I really like that one. It makes me want to reach out and light that short candle in the foreground. Were I a bartender, that would be my Christmas card.
I'm all for still life! This one is warm and rustic and interesting! The lighting and shadows are really super but, did you use a tripod? (Apologies, if you did! )
That's a very, very nice one. The only thing - I'm staring at it wondering if it would look even better with a bit of perspective correction, to get the edges of both lamp-boxes (left and right) running on a true vertical as opposed to sloping out towards the edge of the frame. Might be worth trying and then doing a comparison.
Excellent management of the light.
Good subject for a still-life (I've decided I need to do more like this)
Several things though...
- The perspective, as Donald pointed out, could do with some correction. See my edit below.
- The WB looks too warm to me. I see you used manual - perhaps it needs to be a little cooler? I cooled it in the edit, although I might have gone too far.
- The image could take some more sharpening. I know it's a shot that meant to have a 'soft warm look' but there are also a lot of straight hard edges.
- The candle-light is good, but you could try taking two shots on a tripod. The first as you have, the second just to expose for the flames. Then blend the two shots together.
Maybe Warren's orginal is a bit warm , but I think Rob's does go too far the other way- for my taste.The WB looks too warm to me. I see you used manual - perhaps it needs to be a little cooler? I cooled it in the edit, although I might have gone too far.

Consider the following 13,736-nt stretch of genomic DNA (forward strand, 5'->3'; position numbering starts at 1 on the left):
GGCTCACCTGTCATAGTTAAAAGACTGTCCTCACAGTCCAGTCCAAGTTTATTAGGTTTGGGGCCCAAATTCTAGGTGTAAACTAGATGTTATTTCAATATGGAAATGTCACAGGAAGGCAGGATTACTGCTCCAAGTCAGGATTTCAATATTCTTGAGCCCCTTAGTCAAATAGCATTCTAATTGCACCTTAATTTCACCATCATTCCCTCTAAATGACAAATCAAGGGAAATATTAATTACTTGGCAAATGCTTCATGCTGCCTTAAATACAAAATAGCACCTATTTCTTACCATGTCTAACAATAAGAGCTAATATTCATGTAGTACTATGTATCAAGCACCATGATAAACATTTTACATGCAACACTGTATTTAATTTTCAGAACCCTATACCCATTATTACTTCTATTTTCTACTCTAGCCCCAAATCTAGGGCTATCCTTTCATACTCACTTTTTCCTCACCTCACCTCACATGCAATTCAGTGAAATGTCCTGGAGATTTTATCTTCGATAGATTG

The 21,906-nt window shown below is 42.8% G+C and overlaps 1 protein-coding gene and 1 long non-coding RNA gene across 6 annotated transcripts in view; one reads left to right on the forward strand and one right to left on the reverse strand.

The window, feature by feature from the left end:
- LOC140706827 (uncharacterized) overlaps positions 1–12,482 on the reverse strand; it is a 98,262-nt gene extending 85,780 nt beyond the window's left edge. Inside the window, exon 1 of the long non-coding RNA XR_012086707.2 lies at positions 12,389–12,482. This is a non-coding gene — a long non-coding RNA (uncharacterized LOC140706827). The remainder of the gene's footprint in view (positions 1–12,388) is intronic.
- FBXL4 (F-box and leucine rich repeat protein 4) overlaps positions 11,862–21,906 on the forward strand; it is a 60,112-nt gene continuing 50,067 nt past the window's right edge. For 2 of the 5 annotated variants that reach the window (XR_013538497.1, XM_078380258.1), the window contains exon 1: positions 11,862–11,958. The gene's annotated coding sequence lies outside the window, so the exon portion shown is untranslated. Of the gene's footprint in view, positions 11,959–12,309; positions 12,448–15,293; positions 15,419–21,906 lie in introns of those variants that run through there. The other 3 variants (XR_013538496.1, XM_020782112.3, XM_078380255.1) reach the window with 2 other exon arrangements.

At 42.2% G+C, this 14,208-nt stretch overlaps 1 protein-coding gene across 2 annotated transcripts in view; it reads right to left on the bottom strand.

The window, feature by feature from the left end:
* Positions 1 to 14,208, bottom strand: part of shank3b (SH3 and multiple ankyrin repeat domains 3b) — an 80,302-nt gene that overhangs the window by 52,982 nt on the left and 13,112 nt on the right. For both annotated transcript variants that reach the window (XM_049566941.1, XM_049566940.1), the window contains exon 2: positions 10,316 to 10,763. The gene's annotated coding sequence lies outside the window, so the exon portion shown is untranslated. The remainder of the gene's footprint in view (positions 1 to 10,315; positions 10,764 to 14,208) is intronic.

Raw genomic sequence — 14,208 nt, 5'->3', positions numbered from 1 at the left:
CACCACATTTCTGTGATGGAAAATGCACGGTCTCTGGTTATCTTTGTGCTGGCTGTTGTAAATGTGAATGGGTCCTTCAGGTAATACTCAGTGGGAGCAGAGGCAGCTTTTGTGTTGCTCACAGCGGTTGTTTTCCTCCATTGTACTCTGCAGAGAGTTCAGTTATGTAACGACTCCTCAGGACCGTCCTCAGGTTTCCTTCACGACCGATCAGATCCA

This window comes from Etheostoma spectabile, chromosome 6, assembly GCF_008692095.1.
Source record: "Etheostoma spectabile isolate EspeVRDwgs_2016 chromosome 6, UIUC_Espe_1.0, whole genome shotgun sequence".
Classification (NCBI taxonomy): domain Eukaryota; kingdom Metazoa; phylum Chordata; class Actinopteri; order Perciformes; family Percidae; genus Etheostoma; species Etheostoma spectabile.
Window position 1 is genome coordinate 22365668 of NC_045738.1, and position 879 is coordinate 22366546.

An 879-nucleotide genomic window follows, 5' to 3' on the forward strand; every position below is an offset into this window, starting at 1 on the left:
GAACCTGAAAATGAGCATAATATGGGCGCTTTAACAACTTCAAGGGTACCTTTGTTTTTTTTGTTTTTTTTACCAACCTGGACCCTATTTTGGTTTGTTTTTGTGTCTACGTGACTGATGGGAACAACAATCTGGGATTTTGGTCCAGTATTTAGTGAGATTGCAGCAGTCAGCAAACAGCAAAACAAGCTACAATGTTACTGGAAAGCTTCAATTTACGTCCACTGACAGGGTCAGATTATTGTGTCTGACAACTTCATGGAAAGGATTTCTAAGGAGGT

I believe I used a wooden beam for steadiness, no tripod....
I dont quite understand the perspective thing, I have looked at both Don's and my picture, I dont see a difference in the perspective, could you point it out to me please
Someone mentioned taking the two shots and blending...I have said it before, I am not a good post processor, so most of my shots are socc, maybe if I knew more what I should be doing I could plan ahead more, not sure.
If you look at the lamp holder at left hand side. You can see that in Rob's version it is not leaning inwards as it does in your version. If you then look closely at other vertical lines (including that candle in its holder near the centre), you'll see that, again in Rob's version, those that were not running truly vertical in your version, now are.
- Taking two photographs at different exposures (you need a tripod to make sure you get an exact copy, just at a different exposure
- When post processing you have your first image as the background layer, then you copy the second image and put it in as new layer above the first one
- Then you put a layer mask on the second one, so hiding it from view
- Then you take a paintbrush from the pp tool box and paint white onto the second layer (just those bits that you want to show through (e.g. the candle flame)
And, hey presto, you have blended two photographs to make one image. Sounds complicated at first, but it's very easy once you've done it a couple of times.
Hey Donald thanks alot. I guess I was not that observant, but when you point it out, its really noticable. As for the second part, I really need a better tripod. I have an old one that was for a video camera, and it does not have the ability to take horizontal and vertical and its a pain to put on and off because it does not have detachable base. The tripod I am hoping to get as a Chirstmas present so that I will use a tripod more often, right now, I guess I am just lazy.
But thanks again for taking the time to explain, putting the pics side by side was a BIG help